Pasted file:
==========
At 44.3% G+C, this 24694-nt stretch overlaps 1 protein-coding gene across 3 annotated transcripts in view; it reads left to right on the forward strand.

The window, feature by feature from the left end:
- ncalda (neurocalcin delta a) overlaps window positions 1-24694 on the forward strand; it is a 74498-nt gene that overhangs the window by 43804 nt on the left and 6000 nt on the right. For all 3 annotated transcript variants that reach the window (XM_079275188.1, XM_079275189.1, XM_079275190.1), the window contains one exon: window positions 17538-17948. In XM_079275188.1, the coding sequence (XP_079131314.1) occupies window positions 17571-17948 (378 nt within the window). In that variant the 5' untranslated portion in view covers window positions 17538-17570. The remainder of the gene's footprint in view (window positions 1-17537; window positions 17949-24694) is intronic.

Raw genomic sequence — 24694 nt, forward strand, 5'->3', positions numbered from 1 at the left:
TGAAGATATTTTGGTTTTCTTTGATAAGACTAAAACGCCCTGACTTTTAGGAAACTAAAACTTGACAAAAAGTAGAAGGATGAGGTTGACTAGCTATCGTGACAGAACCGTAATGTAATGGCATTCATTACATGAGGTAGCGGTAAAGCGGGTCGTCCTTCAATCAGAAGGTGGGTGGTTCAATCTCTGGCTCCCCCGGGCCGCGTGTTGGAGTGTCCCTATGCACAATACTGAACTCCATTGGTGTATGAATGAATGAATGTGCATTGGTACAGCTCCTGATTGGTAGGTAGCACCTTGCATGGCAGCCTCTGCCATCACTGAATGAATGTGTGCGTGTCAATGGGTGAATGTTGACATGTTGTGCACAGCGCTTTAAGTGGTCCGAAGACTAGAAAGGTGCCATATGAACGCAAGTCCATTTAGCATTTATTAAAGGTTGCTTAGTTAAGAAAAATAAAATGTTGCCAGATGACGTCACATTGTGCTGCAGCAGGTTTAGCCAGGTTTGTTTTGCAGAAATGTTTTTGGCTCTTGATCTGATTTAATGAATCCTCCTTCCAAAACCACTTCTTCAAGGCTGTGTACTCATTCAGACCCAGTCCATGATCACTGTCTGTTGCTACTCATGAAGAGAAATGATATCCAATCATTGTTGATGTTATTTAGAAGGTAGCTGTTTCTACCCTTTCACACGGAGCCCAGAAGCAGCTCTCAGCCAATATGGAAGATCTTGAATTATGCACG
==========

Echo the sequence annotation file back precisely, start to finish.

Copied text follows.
At 44.3% G+C, this 24694-nt stretch overlaps 1 protein-coding gene across 3 annotated transcripts in view; it reads left to right on the forward strand.

The window, feature by feature from the left end:
- ncalda (neurocalcin delta a) overlaps window positions 1-24694 on the forward strand; it is a 74498-nt gene that overhangs the window by 43804 nt on the left and 6000 nt on the right. For all 3 annotated transcript variants that reach the window (XM_079275188.1, XM_079275189.1, XM_079275190.1), the window contains one exon: window positions 17538-17948. In XM_079275188.1, the coding sequence (XP_079131314.1) occupies window positions 17571-17948 (378 nt within the window). In that variant the 5' untranslated portion in view covers window positions 17538-17570. The remainder of the gene's footprint in view (window positions 1-17537; window positions 17949-24694) is intronic.

Raw genomic sequence — 24694 nt, forward strand, 5'->3', positions numbered from 1 at the left:
TGAAGATATTTTGGTTTTCTTTGATAAGACTAAAACGCCCTGACTTTTAGGAAACTAAAACTTGACAAAAAGTAGAAGGATGAGGTTGACTAGCTATCGTGACAGAACCGTAATGTAATGGCATTCATTACATGAGGTAGCGGTAAAGCGGGTCGTCCTTCAATCAGAAGGTGGGTGGTTCAATCTCTGGCTCCCCCGGGCCGCGTGTTGGAGTGTCCCTATGCACAATACTGAACTCCATTGGTGTATGAATGAATGAATGTGCATTGGTACAGCTCCTGATTGGTAGGTAGCACCTTGCATGGCAGCCTCTGCCATCACTGAATGAATGTGTGCGTGTCAATGGGTGAATGTTGACATGTTGTGCACAGCGCTTTAAGTGGTCCGAAGACTAGAAAGGTGCCATATGAACGCAAGTCCATTTAGCATTTATTAAAGGTTGCTTAGTTAAGAAAAATAAAATGTTGCCAGATGACGTCACATTGTGCTGCAGCAGGTTTAGCCAGGTTTGTTTTGCAGAAATGTTTTTGGCTCTTGATCTGATTTAATGAATCCTCCTTCCAAAACCACTTCTTCAAGGCTGTGTACTCATTCAGACCCAGTCCATGATCACTGTCTGTTGCTACTCATGAAGAGAAATGATATCCAATCATTGTTGATGTTATTTAGAAGGTAGCTGTTTCTACCCTTTCACACGGAGCCCAGAAGCAGCTCTCAGCCAATATGGAAGATCTTGAATTATGCACG